VLAN with PfSense (2.5) -> dumb switch (Netgear) -> Unifi AP (6.5.54)

Hello everyone. I’m having some difficulty setting up a VLAN for my home network which is my test bed for works network. I have a PfSense with 2 NICs (one LAN and one WAN). It connects to a normal dumb switch (PoE) then to the Ubnt AP AC Pro. I’ve followed Toms video “DL4vMLgBrYI” but the system on there is outdated. So much has changed in the new UBNT controller software. I am able to follow along and make changes as needed for the PfSense, but when I get to adding the WiFi network on the ubnt controller, there is no option to tag the VLAN there. I did learn that you must do this under “Network” now, so followed along on another video “r4C2yu2wLI4” that shows tagging the VLAN there. However that video shows being able to set the Network as “VLAN Only”. That option is only if you have a USW which I do not. I’m not sure if I’m missing something or if it’s just not possible without a smart switch any longer. Any help is appreciated. Thanks, Scott.

What you are doing sounds like a good way to lose your day !

If you want vlans buy a switch, you can get them cheap.

If you want to use your dumb switch, stick everything on the LAN. Maybe your AP allows guest mode, which might work. Trying to fudge your network to do something that it’s not setup to do may or may not work.

Many non-managed / not VLAN aware switches do not pass VLAN tagged traffic.

Now that makes sense Tom. I’ve always thought a dumb switch passed all traffic, but if it’s blocking the tagging that would explain it. I’ll have to rework the home net to work around that. I can add second LAN port to the PfSense to plug the AP into so it can bypass the switch.
Thanks guys. :grin:

If you set up “guest isolation” on your guest network in Unifi and assign that network to your guest SSID, it’s almost like having a VLAN for that network. All the traffic will really be on your LAN (which your dumb switch will support) but when the Unifi IP gets a packet from a device trying to go to another internal device, it just drops the packet at the AP. It never sees the firewall.

My experience is that every “dumb” switch I have used (made in the last 20 years) are configured at the factory in “vlan transparent” mode. Meaning that they care nothing about what is in the ethernet frame following the dst mac and src mac. So they can’t remove vlan tags, they just get passed along unchanged like every other ethtype.

What brand/model is the PoE dumb switch?

I don’t know if the UAP-AC-Pro came with a power injector or not. If it did, you could connect your “configured” UAP-AC-Pro directly to the “PoE” port of the injector, and the LAN port directly to the pfSense LAN port with vlan subinterface configured. If the tagged vlan works through the injector, but not through the PoE switch, then the switch is not vlan-transparent, and is filtering out tagged frames, but that is more the exception than the rule. Also, the ER-X switch, when not configured as vlan-aware, is vlan-transparent; it will pass tagged ethernet frames as-is. When it is vlan-aware, then it will only pass the tagged frames that are defined on each switch-port. E.g. if you configure every port as an access port for vlan 1, it will pass only untagged frames (I did not test for vlan 0 priority tag only frames, so I don’t know it those would be passed or not).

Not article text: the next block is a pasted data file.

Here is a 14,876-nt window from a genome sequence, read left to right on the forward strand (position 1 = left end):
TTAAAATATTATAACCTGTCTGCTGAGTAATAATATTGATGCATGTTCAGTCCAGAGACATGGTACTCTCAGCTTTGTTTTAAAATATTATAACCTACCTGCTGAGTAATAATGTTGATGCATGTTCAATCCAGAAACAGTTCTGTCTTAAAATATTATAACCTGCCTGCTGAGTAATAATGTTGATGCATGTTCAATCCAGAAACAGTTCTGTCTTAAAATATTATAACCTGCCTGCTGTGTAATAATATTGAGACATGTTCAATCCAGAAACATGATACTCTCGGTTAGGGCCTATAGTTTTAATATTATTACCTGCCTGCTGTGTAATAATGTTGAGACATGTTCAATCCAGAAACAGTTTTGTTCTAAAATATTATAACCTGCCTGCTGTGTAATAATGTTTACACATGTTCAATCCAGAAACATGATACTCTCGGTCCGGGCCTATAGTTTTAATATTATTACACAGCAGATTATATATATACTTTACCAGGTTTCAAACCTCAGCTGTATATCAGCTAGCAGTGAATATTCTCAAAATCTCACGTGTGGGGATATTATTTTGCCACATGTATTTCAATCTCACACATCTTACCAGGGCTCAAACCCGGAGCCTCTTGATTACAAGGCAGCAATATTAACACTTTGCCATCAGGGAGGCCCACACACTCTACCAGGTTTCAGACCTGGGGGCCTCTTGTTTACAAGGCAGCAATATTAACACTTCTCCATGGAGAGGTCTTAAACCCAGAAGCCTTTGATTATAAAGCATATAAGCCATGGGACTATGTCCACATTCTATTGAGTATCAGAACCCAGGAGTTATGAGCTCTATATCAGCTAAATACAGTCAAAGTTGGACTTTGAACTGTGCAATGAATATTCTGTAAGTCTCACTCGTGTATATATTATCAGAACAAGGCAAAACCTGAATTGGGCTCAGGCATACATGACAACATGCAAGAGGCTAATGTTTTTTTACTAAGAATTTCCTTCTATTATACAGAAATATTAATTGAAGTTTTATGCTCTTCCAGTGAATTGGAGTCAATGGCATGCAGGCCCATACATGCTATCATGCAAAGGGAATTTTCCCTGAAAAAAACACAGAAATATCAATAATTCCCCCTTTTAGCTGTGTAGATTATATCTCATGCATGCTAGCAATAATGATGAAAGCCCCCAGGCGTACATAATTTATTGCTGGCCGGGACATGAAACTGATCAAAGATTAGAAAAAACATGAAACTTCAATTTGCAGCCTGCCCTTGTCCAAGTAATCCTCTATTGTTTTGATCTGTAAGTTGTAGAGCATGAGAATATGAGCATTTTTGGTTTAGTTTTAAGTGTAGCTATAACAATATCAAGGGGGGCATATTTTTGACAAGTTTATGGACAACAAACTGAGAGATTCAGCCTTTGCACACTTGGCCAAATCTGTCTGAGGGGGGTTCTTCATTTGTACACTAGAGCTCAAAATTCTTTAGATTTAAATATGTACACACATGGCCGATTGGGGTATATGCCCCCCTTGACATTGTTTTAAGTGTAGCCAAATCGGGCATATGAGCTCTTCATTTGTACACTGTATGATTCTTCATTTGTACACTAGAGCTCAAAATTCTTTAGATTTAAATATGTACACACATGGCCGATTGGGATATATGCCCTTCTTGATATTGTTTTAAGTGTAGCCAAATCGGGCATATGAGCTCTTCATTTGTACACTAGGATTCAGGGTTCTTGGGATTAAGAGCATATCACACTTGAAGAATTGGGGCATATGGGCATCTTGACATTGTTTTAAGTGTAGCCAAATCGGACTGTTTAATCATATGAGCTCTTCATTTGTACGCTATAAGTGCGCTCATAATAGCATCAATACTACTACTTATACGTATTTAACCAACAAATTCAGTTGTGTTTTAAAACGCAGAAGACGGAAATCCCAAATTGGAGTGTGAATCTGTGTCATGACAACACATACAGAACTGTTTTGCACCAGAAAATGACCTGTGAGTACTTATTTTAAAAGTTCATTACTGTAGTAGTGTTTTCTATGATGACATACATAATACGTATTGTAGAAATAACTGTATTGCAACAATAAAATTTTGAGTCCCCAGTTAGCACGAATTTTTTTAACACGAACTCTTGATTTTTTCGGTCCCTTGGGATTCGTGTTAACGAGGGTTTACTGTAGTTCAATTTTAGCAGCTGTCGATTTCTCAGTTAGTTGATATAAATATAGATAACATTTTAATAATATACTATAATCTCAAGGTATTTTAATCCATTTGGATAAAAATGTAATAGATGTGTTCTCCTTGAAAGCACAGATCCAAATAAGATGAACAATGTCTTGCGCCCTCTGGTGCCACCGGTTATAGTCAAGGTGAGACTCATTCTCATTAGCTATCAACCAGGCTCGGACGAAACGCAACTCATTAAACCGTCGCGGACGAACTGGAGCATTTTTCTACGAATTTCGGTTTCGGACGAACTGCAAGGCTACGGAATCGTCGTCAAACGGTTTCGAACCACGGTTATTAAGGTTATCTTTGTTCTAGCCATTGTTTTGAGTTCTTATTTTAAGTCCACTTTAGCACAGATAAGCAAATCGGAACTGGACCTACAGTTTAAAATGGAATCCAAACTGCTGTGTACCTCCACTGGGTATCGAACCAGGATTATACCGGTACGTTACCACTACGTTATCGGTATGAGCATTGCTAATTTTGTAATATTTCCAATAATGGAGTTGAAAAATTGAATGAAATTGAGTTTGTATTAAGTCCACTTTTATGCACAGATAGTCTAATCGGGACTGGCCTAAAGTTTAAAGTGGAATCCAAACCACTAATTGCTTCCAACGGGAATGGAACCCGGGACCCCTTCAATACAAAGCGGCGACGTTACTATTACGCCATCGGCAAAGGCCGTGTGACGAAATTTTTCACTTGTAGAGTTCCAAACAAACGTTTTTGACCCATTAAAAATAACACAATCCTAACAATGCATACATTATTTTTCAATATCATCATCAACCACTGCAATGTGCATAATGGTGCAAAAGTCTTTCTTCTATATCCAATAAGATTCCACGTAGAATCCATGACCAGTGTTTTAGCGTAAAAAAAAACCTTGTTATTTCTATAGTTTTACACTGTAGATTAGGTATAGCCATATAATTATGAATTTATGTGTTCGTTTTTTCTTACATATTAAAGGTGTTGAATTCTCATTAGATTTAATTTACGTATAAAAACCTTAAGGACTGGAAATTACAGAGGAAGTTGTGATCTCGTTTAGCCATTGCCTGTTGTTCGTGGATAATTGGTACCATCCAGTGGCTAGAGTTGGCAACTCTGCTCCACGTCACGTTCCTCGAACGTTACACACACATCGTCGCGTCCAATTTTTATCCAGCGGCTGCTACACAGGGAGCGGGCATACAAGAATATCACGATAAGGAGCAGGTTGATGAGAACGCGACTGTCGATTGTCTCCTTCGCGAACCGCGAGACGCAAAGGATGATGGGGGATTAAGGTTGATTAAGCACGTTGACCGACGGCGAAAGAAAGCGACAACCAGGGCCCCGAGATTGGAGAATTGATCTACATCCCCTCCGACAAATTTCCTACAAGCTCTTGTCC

I had an ASUS N16 with Tomato that I used before switching over to an ER-X, and it had a built in 4 port Gb switch, but it was not vlan transparent. So only the untagged frames would pass through. But is supported vlan tagging, and every port by default was set to pvid 1 untagged.

All that said, I don’t recommend using dumb switches if you are using vlans. Because in essence every cable will then be configured as a trunk port, and that isn’t secure. Never do it in a business (at least if you keep your networking equipment physically secured from access, other wise it makes no difference, all your base are belong to us anyway.

At home, where you know who has access, it is common for most people not to have a dedicated management vlan, and guests only connect via a wireless connection. And that will work with a dumb vlan-transparent switch, but you won’t be able to connect a wired device to the “guest” vlan.

For $30 you can get a TL-SG108E 8 port Gb “smart” switch that is vlan-aware (but not business class).

I recommend taking a step back and look at the design. A router, PFSense, in your case can be programmed to pass traffic between vlans. As others stated, your non-managed switch will probably pass all traffic so why create a VLAN?

My UniFi system has a USG, managed switches and two Nano APs. The USG does the routing between VLans.

Truthfully, I don’t know what VLAN only does:-). In particular, when you specify that I think it doesn’t allow you to specify a DHCP range for the VLAN. As such plugging a computer into the VLAN didn’t work. I took a step back and asked what I was trying to do and determined to make a Guest vlan ie it could talk to the router, itself and the internet but not other vlans like the corp default Vlan=1.

My next migration is to replace USG with PFSense which is causing a bunch of questions about what I change in the UniFi controller so it doesn’t do something illogical. Eventually – nothing should run on the default subnet (VLAN=1 I think). I will have an IoT VLAN, Main computer VLAN and my Dante audio VLAN.

At EOD I recommend you design what the VLAN structure is and have a managed switch that plugs into your PFSense router. Then comes the fun.